Walter had fixed up a small chicken coop on the property to brood his first batch of baby chicks.  Everything was ready.  The oil-fired brooder stove was working and the baby chicks arrived by train.  He brought them home and put them down in the coop under the stove hover.  On May 3, 1926, a very windy day, the oil burner flooded, and a fire started.  The upper bay doors of the barn were open and sparks ignited the hay.  By that evening all that was left (besides shambles) was the Stone Porch on the end of the house next to the highway.  Mr. Dustin had been a stone mason and constructed the porch.  In later years one of the Dustin boys stopped by and asked for a piece of the stone porch, as he had lived and grown up there; after the fire there were two posts left behind.

Bessie Marshall had an older brother, Lenley Boultby, in Goshen, N.H., who was a carpenter and he came and reconstructed the house as it is seen today.  The children were farmed out and Walter built a lean-to from scrap, salvaged a bed, and lived there until reconstruction was complete.  A former Penacook fireman told Ken that he was at the fire that day, and it was so windy that the fire burned all the way to the Merrimack River.

From 1927 to the war years, the family took in summer boarders, at a charge of $10.00 per week per person, including meals for a couple, or $12.00 for singles.  Bessie had wonderful help. The family raised chickens, both layers and broilers, as well as ran a hatchery that distributed chicks all over the state.  The chicken business ran until 1963, along with the fruit and vegetable stand.  Up to 10,000 chicks per week were distributed throughout the northeast, and they regularly attended poultry shows.  In 1949 the Marshall hatchery had the honor of receiving the “Best Baby Chick” award.

During the war years Walter had a contract to produce chicken and eggs for the war effort, through Purina poultry feeds.  At the time they had 6,000 hens and incubators to hatch the fertile eggs; they had incubators in the cellar, and also in the barn.  Ken’s brother, Sumner, was in charge of the hatchery, and did the work of two full-time men for the required labor.  On January 10, 1944 there was another fire, this time in the house at the kitchen end.  Several rooms fell into the cellar. Potatoes had been stored against the south foundation, and they had to be hand-picked over to sort out the soft and burned ones. There were several rooms in the cellar, one containing potatoes stored near the south foundation.  They had to be hand-picked over to sort out the soft and burned ones.”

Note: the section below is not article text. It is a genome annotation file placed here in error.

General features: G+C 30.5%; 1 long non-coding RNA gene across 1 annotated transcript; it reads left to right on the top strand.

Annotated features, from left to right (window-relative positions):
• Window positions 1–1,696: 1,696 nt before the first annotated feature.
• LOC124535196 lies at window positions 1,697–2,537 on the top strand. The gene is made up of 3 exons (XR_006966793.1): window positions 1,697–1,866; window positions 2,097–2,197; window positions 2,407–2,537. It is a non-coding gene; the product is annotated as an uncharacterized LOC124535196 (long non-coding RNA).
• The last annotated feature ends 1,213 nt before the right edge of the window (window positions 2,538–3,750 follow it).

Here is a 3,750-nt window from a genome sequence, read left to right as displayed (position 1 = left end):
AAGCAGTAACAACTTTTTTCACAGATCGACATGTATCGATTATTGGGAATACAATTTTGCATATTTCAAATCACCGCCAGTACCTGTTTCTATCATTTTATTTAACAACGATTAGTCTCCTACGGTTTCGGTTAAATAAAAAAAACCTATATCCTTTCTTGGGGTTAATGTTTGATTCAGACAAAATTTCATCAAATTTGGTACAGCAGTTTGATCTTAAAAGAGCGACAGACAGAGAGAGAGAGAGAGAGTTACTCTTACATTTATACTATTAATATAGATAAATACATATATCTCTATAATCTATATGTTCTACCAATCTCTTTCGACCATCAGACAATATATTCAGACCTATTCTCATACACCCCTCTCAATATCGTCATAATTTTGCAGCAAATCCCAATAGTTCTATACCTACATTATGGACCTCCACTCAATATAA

Ken remembers that he had just gotten a new woolen red and black plaid shirt for Christmas, and tried to rescue it, without success.  Another of the uncle contractors did repairs to the house after the 1944 fire. This was one of many times when students were kept out of school to work in the fields or on the farm.  Ken was selected as valedictorian for his eighth grade class, but he wasn’t sure that he would be able to give his speech as his father often kept him home to work.

Ken attended UNH after the war, often hitch-hiking back and forth on the weekends to work on the farm, and do the egg route in Concord.  He graduated in 1951.  He married, and lived in the upstairs apartment with his wife Kay, and eventually their four children.   In 1953 Ken took over the poultry business, and ran it until 1963, as well as the farm stand.

In 1960 Ken established a second farm stand on the Plain that he ran during the summer until 1977.  He had plots of land in Canterbury, where he often traveled with his tractor to work on his crops.  This travel gave him a chance to work on his parts for various performances held during Old Home Day celebrations, where they had musical entertainment, drum & bugle competitions, plays (Often written by Winnifred Lethbridge from the County Farm), food and a dance after the play.  During the winters he worked for Gould Hill Orchard, where he pruned apple trees and worked at the Apple House controlled atmosphere storage facility in Penacook, after his farm stands closed in the autumn.